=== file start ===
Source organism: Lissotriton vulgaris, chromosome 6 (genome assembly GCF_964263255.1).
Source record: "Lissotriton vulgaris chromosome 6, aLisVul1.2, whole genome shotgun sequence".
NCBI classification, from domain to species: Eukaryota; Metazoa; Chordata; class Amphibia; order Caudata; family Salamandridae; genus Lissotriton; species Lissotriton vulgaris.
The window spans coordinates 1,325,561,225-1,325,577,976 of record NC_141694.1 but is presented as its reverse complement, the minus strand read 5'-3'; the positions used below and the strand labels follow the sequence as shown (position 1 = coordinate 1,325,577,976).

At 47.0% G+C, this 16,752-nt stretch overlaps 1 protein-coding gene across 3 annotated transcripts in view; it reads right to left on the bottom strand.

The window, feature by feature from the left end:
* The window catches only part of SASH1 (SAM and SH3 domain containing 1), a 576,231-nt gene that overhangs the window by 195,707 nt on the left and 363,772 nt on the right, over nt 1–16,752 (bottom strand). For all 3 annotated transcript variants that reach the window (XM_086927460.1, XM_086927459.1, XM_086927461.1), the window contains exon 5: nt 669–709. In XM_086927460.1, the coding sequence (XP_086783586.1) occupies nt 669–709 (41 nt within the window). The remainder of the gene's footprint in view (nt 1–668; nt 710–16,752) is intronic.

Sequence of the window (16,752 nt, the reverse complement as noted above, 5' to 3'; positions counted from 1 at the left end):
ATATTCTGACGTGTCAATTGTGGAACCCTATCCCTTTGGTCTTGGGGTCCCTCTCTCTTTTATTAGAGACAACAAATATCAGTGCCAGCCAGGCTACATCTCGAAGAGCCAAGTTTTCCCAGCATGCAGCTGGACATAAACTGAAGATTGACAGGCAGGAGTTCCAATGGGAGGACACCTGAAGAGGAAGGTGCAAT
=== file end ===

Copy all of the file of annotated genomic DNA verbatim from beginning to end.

Source organism: Lissotriton vulgaris, chromosome 6 (genome assembly GCF_964263255.1).
Source record: "Lissotriton vulgaris chromosome 6, aLisVul1.2, whole genome shotgun sequence".
NCBI classification, from domain to species: Eukaryota; Metazoa; Chordata; class Amphibia; order Caudata; family Salamandridae; genus Lissotriton; species Lissotriton vulgaris.
The window spans coordinates 1,325,561,225-1,325,577,976 of record NC_141694.1 but is presented as its reverse complement, the minus strand read 5'-3'; the positions used below and the strand labels follow the sequence as shown (position 1 = coordinate 1,325,577,976).

At 47.0% G+C, this 16,752-nt stretch overlaps 1 protein-coding gene across 3 annotated transcripts in view; it reads right to left on the bottom strand.

The window, feature by feature from the left end:
* The window catches only part of SASH1 (SAM and SH3 domain containing 1), a 576,231-nt gene that overhangs the window by 195,707 nt on the left and 363,772 nt on the right, over nt 1–16,752 (bottom strand). For all 3 annotated transcript variants that reach the window (XM_086927460.1, XM_086927459.1, XM_086927461.1), the window contains exon 5: nt 669–709. In XM_086927460.1, the coding sequence (XP_086783586.1) occupies nt 669–709 (41 nt within the window). The remainder of the gene's footprint in view (nt 1–668; nt 710–16,752) is intronic.

Sequence of the window (16,752 nt, the reverse complement as noted above, 5' to 3'; positions counted from 1 at the left end):
ATATTCTGACGTGTCAATTGTGGAACCCTATCCCTTTGGTCTTGGGGTCCCTCTCTCTTTTATTAGAGACAACAAATATCAGTGCCAGCCAGGCTACATCTCGAAGAGCCAAGTTTTCCCAGCATGCAGCTGGACATAAACTGAAGATTGACAGGCAGGAGTTCCAATGGGAGGACACCTGAAGAGGAAGGTGCAAT